But as a true scientist, he does not limit his horizon (it fit to say) and admits that living beings can exist on other planets, known or unknown to us, or even being part other solar systems. There is no definition of an infinite limit... [sic]

Be that as it may, the distinguished astronomer does not seem at all alarmed at the idea of a Martian invasion.

"If the Martians wanted to come to our place, he jokes, they should have done it sooner, because their planet by definition of limit to the infinite relative [sic]!) at the end of June and at the beginning of July I also observed it in my telescope, quite badly, I recognize it, because it appeared at a low height above the horizon line.

"If you want to admire it all at your ease come in September 1958 because it will be even closer to us and more vertically. Having a weaker layer of atmosphere to cross, we will therefore see it better.

As for Venus, our neighbor, it comes to meet us and the distance that separates it from us will be at a minimum on November 14, in a few days."

We then consider the hypothesis of the "electron saucers" which starred in these columns two days ago.

There, Mr. d'Halluin is formal: the sun can, indeed, emit masses of electrons, but this phenomenon is only observed when the dazzling star has dark spots... what happens every eleven years! And currently we are in a quiet period.

Tranquility also seems to reign everywhere in the intersidereal spaces and if he did not read his "Courrier Picard" every day, Mr. d'Halluin would be surprised to learn during this interview, that some people note a indescribable commotion and that gigantic scenes of home arguments make all the "saucers" spin around there.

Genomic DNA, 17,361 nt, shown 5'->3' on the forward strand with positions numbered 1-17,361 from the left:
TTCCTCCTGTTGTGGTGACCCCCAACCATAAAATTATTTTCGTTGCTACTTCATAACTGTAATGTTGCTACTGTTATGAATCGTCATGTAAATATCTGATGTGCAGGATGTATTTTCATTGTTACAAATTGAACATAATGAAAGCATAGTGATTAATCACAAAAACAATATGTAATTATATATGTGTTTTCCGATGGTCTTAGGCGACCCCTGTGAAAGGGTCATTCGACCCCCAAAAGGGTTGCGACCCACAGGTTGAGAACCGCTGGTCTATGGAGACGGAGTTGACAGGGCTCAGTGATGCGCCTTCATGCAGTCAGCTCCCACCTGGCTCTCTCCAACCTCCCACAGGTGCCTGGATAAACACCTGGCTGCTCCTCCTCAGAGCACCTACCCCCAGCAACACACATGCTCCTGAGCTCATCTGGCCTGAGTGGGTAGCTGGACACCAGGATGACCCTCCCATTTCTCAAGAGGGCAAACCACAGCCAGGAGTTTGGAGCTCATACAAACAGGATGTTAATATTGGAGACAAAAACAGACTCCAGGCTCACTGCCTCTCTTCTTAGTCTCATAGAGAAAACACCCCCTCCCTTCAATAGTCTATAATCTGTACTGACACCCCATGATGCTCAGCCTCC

***

So, Thursday morning, a resident of the Sainte-Anne district, in Amiens, saw, she told us, a dazzling disc moving in the sky at high altitude.

- In Carrepuis, MM. Loffroy mayor and Mr. Butin schoolteacher, saw yesterday, at 0:20, a red ball moving in the sky towards Amiens.

Also, two workers from the Delprat company, from Albert, coming, one from Marcelcave, the other from Ignaucourt, were going to their work the day before yesterday at Moreuil, around 7 a.m., when, passing through the wood of Moreuil, they were surprised to see a luminous globe at a certain height in the sky yellow in color about 2 meters in diameter.

The latter, after having remained in the air for a few minutes, suddenly dove towards the ground, disappearing behind the treetops leaving a phosphorescent trail in its path.

The two men, previously skeptical, are now convinced "that there is something".

And the saucer file is still growing.

[*] Not true, see for example:

Explanations:

Insufficient information, probably the 07:15 a.m. meteor.

Keywords:

(These keywords are only to help queries and are not implying anything.)

Amiens, Somme, disc, Sainte-Anne, dazzling, disc, moving

Sources:

[----] indicates sources which I have not yet checked.

Document history:

Version: Created/Changed by: Date: Change Description:
1.0 Patrick Gross February 6, 2020 First published.